Biden’s progress

No Democrat running for president has carried Texas since Jimmy Carter in 1976. Biden is knocking on the door, the poll suggests, though Trump has posted gains among white suburban voters lately.

In the September poll, Biden was ahead among independents, 46-37. But in the latest survey, completed Tuesday, Biden’s edge among independents grew to 51-29. They make up 27% of likely voters.

“Biden wouldn’t be my first choice to get to cast a vote for, to be honest,” said Hayley Dyer, 32, an independent voter. “But I would rather vote for anyone than to vote for Donald Trump.”

Dyer, a marketing professional for a tech company who moved from Dallas to Tarrant County to ride out the pandemic at her parents’ place, cited Trump’s handling of COVID-19.

‘He knew about the virus before it got here,” she said. “We could’ve been ahead of it. I don’t understand why we weren’t.”

Among Hispanics, who make up 22% of likely voters, Biden has also gained. His 30-point lead among Latinos in September — 58-28 — blossomed to 48 points, or 69-21, in this month’s poll.

Though Trump is wooing African Americans, Biden slightly improved his standing with Black voters, to 89-5, while avoiding significant slippage among whites.

Still, as in September, Trump enjoys commanding leads over Biden among white evangelicals (currently 76-24), white men (65-27), whites with no college degree (65-30), gun owners (58-35) and seniors of all races and ethnicities (56-40).

The president, who has warned that under Biden, suburbs would become unsafe and overrun with housing for low-income people, saw his lead among white suburban residents increase to 83-15, from September’s 74-16.

Overall, though, Trump is running behind his performance in Texas from four years ago, when he carried it over Hillary Clinton, 52-43.

Pollster Owens said Trump’s on track to again to lose in the largest counties, those with more than 1 million residents, but also in mid-size counties.

“Our poll suggests that Biden may get close to 50% of the vote in counties with populations larger than 250,000,” he said. “Collin County proves to be an exception, where the president’s support in the poll matches his 2016 vote share” of 56%. “President Trump’s support in mid-sized cities (20,000-250,000) has eroded from what were big wins in 2016 as he received 70% of the vote in those 22 counties.”

Senate race

In his bid for a fourth term in the U.S. Senate against Hegar, Cornyn’s leads in prior polls were in the low double digits. Now, Hegar, the military veteran and political newcomer from Round Rock, has reduced it to high single digits. It’s 8 points, both among all voters (40-32) and likely voters (42-34), the poll found.

Still, though Cornyn’s not hugely popular, his underlying numbers may block his being overtaken by Hegar.

In September, the Republican incumbent’s favorability rating among all voters was positive by a net of 8 points. This month, Cornyn was viewed favorably by 43% and unfavorably by 30%, a net positive of 13 points. And the pool of voters who are undecided dipped by one-third, to 22%, leaving Hegar fewer fence-sitters to woo in pursuit of an upset.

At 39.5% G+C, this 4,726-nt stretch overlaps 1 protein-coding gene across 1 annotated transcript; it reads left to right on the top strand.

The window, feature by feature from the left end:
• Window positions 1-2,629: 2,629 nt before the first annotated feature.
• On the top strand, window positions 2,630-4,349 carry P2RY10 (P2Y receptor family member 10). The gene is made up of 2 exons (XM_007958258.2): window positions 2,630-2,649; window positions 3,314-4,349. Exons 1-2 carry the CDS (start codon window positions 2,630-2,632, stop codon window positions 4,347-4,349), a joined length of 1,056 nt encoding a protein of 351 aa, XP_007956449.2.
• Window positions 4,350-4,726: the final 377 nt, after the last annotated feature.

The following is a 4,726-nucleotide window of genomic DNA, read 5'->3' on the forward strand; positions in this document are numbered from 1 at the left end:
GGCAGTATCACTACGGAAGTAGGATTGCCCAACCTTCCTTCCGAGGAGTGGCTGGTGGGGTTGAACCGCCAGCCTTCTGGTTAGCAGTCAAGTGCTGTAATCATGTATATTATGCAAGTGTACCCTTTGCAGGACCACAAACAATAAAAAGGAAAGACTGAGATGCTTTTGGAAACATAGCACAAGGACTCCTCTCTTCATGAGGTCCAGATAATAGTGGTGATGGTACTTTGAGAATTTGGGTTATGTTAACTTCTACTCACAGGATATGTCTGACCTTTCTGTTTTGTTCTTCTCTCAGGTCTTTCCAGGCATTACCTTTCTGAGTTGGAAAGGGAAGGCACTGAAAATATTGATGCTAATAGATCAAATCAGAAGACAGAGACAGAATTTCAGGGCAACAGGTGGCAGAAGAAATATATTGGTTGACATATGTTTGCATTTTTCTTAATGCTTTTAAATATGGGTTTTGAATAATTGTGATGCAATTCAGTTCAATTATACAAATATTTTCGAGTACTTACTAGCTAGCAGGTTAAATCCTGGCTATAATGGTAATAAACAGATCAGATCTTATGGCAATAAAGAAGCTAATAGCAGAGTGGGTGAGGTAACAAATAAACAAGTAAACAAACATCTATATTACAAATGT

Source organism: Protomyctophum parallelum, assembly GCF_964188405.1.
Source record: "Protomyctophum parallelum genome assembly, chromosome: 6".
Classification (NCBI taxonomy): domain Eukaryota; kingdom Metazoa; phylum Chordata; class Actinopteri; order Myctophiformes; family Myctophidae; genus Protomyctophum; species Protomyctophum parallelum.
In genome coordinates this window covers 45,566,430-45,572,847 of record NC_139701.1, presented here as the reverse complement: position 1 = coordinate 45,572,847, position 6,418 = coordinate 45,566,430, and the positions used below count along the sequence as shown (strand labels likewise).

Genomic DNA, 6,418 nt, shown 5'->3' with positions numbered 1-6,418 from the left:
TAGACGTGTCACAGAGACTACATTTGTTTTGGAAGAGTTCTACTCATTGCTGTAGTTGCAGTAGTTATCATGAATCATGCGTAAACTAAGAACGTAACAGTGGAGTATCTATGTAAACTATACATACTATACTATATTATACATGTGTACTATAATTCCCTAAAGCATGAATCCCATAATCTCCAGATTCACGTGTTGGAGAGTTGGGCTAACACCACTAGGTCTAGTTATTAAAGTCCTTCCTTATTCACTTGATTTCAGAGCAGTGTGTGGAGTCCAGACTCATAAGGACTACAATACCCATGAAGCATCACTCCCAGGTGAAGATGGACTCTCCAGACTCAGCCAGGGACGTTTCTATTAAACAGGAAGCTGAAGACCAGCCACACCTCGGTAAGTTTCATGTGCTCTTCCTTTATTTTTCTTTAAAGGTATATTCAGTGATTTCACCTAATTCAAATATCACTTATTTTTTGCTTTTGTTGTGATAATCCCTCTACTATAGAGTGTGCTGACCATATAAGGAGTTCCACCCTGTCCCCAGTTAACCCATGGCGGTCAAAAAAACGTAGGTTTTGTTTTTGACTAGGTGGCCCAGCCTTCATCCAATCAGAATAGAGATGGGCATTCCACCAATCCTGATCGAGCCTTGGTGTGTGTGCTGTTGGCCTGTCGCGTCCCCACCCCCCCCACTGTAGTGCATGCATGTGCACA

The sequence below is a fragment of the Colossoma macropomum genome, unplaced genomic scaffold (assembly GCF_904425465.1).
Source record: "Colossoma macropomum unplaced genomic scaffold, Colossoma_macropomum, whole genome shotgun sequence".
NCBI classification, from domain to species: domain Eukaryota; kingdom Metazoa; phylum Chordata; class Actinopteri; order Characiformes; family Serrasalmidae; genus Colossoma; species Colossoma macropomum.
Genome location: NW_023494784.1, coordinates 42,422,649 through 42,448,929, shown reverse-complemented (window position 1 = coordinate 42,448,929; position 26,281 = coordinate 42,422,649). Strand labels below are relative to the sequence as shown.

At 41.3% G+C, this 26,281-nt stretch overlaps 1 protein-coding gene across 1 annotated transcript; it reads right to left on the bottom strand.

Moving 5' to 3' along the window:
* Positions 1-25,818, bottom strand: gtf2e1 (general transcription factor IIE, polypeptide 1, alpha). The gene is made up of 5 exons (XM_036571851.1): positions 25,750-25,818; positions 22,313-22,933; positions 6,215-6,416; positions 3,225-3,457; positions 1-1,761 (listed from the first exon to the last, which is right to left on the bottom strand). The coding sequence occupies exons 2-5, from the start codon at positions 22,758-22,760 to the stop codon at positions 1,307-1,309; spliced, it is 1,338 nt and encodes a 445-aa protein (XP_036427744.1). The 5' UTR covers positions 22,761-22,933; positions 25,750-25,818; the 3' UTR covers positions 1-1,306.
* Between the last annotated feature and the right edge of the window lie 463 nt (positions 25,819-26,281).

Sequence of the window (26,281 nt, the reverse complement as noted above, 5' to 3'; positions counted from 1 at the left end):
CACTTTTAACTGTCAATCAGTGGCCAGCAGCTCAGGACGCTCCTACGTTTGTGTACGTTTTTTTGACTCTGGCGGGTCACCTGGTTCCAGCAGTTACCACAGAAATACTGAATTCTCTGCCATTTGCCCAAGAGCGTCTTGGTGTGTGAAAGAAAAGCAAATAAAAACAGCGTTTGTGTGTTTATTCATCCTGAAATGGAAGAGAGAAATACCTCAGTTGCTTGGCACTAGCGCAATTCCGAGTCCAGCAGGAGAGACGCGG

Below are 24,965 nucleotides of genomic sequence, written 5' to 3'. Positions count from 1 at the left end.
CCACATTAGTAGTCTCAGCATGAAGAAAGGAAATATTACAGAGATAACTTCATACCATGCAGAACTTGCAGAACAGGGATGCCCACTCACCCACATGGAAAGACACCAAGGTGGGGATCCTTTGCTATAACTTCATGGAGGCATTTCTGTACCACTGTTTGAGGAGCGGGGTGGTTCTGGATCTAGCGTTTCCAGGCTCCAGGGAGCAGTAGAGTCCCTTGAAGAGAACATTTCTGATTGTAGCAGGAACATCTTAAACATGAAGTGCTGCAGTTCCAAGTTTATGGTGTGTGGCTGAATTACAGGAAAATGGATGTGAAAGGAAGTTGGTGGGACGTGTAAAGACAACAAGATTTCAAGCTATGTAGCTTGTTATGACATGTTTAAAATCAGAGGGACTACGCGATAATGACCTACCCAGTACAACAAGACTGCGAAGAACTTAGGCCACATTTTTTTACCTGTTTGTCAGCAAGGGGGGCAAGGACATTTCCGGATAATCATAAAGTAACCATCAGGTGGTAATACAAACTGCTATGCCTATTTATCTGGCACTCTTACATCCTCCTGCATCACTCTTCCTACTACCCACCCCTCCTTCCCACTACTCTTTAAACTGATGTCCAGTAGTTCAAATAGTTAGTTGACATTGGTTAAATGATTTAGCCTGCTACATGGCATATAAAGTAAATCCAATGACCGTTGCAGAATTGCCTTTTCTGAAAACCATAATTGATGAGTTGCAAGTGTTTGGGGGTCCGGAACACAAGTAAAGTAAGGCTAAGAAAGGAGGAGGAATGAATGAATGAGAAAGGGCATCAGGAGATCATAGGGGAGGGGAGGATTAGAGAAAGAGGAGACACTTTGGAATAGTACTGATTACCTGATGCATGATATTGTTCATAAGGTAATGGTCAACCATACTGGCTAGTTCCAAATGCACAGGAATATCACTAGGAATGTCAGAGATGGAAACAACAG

“Cornyn’s persistent lead with voters that we polled shows that Texas voters are still willing to vote for Republican candidates,” Owens said.

Among all voters, Hegar is viewed favorably by 37%, and unfavorably by 27%.

Do they understand average Texans’ concerns? That was a wash, the poll found. Cornyn’s score for relating to the common person was 53-40, Hegar’s 50-40.

Harris and Pence

Vice President Mike Pence, a Republican, is viewed favorably by 48% of Texas registered voters and unfavorably by 39%, the poll found.

California Democratic Sen. Kamala Harris, Biden’s running mate who’s the first African American woman on a major party’s national ticket, has a net favorable rating in Texas. But it’s slimmer than Pence’s — 44% approve of Harris, 41% disapprove.

Amy Coney Barrett

By 60-40, Texas registered voters said the Senate should vote before the election on Trump’s nomination of federal appellate Judge Amy Coney Barrett to a vacancy on the U.S. Supreme Court.

Barrett, an Indiana jurist who would succeed the late Justice Ruth Bader Ginsburg, is viewed favorably by 46% and unfavorably by 27%. Among Republicans, 65% have a very favorable impression of Barrett — far higher than 28% of Democrats who see her very unfavorably.

Texas House

Texas voters prefer a Democratic candidate for Texas House over a Republican, 50-49, the poll shows.

Democrats are making a concerted effort to seize control of the 150-member chamber for the first time in nearly two decades. They need a net gain of nine seats.

Owens said independent voters, who favor a generic candidate for state representative offered by Democrats by 59-41 over the GOP candidate, are crucial to the Democrats’ slight advantage.

The independents contribute 5 percentage points of the Democrats’ support on the Texas House ballot question, he said.

METHODOLOGY

The Dallas Morning News/UT-Tyler Poll is a statewide random sample of 1,012 registered voters conducted between Oct. 13-20. The sample includes 268 registered voters surveyed over the phone by the Center for Opinion Research with support from ReconMR and 744 registered voters randomly selected from Dynata’s panel of respondents. The Web sample was stratified to represent the demographics of Texas’ registered voter population. The online and phone surveys were conducted in English and Spanish.

In this poll, the sampling error for 1,012 registered voters in Texas is +/- 3.08 percentage points at a 95 percent confidence interval. Within the sample there are also 925 likely voters, who have voted or are “extremely likely” to vote in November’s election. The margin of error for our sample of likely voters is +/- 3.22 percentage points.